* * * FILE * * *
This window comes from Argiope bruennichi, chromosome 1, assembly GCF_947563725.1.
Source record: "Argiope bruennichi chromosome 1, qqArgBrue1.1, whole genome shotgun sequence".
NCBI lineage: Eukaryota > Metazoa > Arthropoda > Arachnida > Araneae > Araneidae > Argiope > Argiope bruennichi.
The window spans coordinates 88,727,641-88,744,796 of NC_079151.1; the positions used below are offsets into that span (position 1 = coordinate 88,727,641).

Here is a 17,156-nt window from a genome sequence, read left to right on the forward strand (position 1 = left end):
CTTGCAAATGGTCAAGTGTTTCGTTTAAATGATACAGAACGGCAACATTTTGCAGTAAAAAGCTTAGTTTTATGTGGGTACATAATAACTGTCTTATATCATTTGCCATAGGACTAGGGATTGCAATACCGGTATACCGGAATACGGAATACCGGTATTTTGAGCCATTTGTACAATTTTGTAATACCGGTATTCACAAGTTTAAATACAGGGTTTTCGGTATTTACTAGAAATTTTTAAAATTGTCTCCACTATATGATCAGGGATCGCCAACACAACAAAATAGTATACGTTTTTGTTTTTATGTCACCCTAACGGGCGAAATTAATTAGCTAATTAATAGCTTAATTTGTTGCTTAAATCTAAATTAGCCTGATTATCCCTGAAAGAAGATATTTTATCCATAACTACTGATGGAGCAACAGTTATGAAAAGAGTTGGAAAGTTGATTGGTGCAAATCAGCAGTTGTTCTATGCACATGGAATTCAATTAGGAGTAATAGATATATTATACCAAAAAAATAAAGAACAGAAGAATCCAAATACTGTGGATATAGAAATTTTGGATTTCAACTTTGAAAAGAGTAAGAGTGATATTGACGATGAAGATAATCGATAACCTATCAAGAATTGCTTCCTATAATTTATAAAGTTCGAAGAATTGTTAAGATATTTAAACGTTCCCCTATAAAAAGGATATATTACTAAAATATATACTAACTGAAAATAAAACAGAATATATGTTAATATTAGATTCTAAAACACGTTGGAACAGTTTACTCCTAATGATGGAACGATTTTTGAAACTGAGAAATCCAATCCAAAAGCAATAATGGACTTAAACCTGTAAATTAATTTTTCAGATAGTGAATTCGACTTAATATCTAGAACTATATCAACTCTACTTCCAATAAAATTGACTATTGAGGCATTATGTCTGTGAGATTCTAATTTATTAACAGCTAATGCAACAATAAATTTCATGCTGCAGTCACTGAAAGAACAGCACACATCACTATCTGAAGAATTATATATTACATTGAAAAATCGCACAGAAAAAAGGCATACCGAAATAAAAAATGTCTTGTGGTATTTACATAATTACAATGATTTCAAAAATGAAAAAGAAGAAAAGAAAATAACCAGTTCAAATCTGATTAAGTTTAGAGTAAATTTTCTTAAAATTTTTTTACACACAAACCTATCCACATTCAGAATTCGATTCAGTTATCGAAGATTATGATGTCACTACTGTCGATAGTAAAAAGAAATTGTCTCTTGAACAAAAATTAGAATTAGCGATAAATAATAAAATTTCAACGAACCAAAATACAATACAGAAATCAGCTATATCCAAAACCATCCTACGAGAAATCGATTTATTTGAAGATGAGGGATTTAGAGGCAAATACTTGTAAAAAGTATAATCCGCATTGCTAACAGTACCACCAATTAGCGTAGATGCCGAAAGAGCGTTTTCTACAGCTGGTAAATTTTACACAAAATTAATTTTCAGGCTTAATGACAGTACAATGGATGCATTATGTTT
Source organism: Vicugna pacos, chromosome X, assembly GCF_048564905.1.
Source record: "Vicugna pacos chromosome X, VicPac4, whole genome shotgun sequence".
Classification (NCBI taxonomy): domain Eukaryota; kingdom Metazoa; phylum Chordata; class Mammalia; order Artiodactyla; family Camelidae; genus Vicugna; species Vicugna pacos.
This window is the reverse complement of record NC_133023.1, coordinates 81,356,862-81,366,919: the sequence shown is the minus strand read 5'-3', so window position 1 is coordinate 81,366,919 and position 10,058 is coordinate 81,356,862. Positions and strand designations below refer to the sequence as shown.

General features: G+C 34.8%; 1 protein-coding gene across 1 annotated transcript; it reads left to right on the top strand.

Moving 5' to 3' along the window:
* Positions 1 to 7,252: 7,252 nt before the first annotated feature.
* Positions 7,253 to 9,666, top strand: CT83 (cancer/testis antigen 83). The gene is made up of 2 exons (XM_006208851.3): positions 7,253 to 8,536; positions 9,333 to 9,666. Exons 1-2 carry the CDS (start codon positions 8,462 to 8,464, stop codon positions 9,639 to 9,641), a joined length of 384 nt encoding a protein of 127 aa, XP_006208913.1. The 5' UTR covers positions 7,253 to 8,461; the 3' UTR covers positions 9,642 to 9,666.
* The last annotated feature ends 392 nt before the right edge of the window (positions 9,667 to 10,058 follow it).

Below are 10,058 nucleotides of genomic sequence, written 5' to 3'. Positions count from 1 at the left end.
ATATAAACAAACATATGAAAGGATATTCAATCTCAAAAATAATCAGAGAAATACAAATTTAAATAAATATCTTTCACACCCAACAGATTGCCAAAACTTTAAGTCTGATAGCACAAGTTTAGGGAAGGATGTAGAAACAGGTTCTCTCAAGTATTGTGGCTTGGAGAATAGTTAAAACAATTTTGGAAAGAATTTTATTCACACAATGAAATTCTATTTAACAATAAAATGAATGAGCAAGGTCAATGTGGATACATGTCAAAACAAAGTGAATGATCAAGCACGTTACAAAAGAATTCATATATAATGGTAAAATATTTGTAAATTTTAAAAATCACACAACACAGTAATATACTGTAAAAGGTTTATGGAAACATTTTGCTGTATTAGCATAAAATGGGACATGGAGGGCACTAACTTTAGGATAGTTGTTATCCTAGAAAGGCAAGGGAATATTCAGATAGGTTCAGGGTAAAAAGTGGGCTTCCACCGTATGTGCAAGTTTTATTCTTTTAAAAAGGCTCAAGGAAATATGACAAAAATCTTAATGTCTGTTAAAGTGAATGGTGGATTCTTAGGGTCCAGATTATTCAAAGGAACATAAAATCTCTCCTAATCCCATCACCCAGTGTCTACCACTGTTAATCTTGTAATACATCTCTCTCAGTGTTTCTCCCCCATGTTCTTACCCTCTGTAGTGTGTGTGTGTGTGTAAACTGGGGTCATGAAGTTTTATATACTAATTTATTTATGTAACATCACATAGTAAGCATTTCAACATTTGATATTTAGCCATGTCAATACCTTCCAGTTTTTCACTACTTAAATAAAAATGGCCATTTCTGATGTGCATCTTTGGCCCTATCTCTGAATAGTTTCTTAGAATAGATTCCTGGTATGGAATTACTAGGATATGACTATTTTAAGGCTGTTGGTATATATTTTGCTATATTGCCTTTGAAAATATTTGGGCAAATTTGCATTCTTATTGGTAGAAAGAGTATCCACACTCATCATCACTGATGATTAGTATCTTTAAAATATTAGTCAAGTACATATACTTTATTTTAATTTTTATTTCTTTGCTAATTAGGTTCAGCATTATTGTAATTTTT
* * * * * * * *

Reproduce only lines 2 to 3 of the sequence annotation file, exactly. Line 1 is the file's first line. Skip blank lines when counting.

Source record: "Argiope bruennichi chromosome 1, qqArgBrue1.1, whole genome shotgun sequence".
NCBI lineage: Eukaryota > Metazoa > Arthropoda > Arachnida > Araneae > Araneidae > Argiope > Argiope bruennichi.